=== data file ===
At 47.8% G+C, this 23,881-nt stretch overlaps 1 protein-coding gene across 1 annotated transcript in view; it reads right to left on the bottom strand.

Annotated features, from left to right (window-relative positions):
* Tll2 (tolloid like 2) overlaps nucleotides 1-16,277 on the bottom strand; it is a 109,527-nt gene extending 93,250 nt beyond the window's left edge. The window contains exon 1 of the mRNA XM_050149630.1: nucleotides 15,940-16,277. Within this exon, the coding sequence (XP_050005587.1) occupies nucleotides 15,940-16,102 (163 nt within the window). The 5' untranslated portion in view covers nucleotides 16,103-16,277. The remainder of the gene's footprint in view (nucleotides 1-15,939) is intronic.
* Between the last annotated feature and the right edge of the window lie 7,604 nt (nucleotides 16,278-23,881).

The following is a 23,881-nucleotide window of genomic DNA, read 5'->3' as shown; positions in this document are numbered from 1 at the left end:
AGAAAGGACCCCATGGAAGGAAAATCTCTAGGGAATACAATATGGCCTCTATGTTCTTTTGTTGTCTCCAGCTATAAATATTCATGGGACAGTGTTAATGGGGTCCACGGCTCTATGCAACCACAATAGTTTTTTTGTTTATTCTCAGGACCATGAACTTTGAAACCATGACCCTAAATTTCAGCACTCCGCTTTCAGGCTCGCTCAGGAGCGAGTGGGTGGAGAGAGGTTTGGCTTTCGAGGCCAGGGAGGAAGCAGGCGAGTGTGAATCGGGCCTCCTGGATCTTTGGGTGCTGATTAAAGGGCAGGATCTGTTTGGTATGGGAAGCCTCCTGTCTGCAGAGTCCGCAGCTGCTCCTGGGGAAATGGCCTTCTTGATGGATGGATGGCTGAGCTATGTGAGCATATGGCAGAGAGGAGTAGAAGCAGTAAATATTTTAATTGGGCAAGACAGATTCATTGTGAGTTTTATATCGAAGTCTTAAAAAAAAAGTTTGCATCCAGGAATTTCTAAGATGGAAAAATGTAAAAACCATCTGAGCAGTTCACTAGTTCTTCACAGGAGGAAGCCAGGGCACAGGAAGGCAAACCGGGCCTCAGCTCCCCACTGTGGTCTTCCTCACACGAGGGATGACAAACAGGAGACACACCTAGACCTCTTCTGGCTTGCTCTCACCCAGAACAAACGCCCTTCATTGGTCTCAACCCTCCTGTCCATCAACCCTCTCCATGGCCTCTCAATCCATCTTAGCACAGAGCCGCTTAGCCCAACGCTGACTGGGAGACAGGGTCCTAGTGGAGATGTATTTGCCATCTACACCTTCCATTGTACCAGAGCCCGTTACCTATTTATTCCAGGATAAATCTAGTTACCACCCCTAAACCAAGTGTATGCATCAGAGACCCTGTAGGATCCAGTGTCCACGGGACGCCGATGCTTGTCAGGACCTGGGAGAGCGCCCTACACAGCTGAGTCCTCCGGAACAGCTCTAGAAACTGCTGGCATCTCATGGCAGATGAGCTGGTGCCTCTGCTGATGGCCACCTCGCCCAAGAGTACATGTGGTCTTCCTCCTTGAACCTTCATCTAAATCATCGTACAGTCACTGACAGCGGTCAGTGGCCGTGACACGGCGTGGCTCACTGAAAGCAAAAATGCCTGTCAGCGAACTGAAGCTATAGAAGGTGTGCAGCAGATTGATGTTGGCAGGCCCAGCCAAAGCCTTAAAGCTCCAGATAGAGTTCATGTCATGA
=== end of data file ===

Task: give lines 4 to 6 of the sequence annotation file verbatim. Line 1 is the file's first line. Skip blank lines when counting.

* Between the last annotated feature and the right edge of the window lie 7,604 nt (nucleotides 16,278-23,881).

The following is a 23,881-nucleotide window of genomic DNA, read 5'->3' as shown; positions in this document are numbered from 1 at the left end:
AGAAAGGACCCCATGGAAGGAAAATCTCTAGGGAATACAATATGGCCTCTATGTTCTTTTGTTGTCTCCAGCTATAAATATTCATGGGACAGTGTTAATGGGGTCCACGGCTCTATGCAACCACAATAGTTTTTTTGTTTATTCTCAGGACCATGAACTTTGAAACCATGACCCTAAATTTCAGCACTCCGCTTTCAGGCTCGCTCAGGAGCGAGTGGGTGGAGAGAGGTTTGGCTTTCGAGGCCAGGGAGGAAGCAGGCGAGTGTGAATCGGGCCTCCTGGATCTTTGGGTGCTGATTAAAGGGCAGGATCTGTTTGGTATGGGAAGCCTCCTGTCTGCAGAGTCCGCAGCTGCTCCTGGGGAAATGGCCTTCTTGATGGATGGATGGCTGAGCTATGTGAGCATATGGCAGAGAGGAGTAGAAGCAGTAAATATTTTAATTGGGCAAGACAGATTCATTGTGAGTTTTATATCGAAGTCTTAAAAAAAAAGTTTGCATCCAGGAATTTCTAAGATGGAAAAATGTAAAAACCATCTGAGCAGTTCACTAGTTCTTCACAGGAGGAAGCCAGGGCACAGGAAGGCAAACCGGGCCTCAGCTCCCCACTGTGGTCTTCCTCACACGAGGGATGACAAACAGGAGACACACCTAGACCTCTTCTGGCTTGCTCTCACCCAGAACAAACGCCCTTCATTGGTCTCAACCCTCCTGTCCATCAACCCTCTCCATGGCCTCTCAATCCATCTTAGCACAGAGCCGCTTAGCCCAACGCTGACTGGGAGACAGGGTCCTAGTGGAGATGTATTTGCCATCTACACCTTCCATTGTACCAGAGCCCGTTACCTATTTATTCCAGGATAAATCTAGTTACCACCCCTAAACCAAGTGTATGCATCAGAGACCCTGTAGGATCCAGTGTCCACGGGACGCCGATGCTTGTCAGGACCTGGGAGAGCGCCCTACACAGCTGAGTCCTCCGGAACAGCTCTAGAAACTGCTGGCATCTCATGGCAGATGAGCTGGTGCCTCTGCTGATGGCCACCTCGCCCAAGAGTACATGTGGTCTTCCTCCTTGAACCTTCATCTAAATCATCGTACAGTCACTGACAGCGGTCAGTGGCCGTGACACGGCGTGGCTCACTGAAAGCAAAAATGCCTGTCAGCGAACTGAAGCTATAGAAGGTGTGCAGCAGATTGATGTTGGCAGGCCCAGCCAAAGCCTTAAAGCTCCAGATAGAGTTCATGTCATGA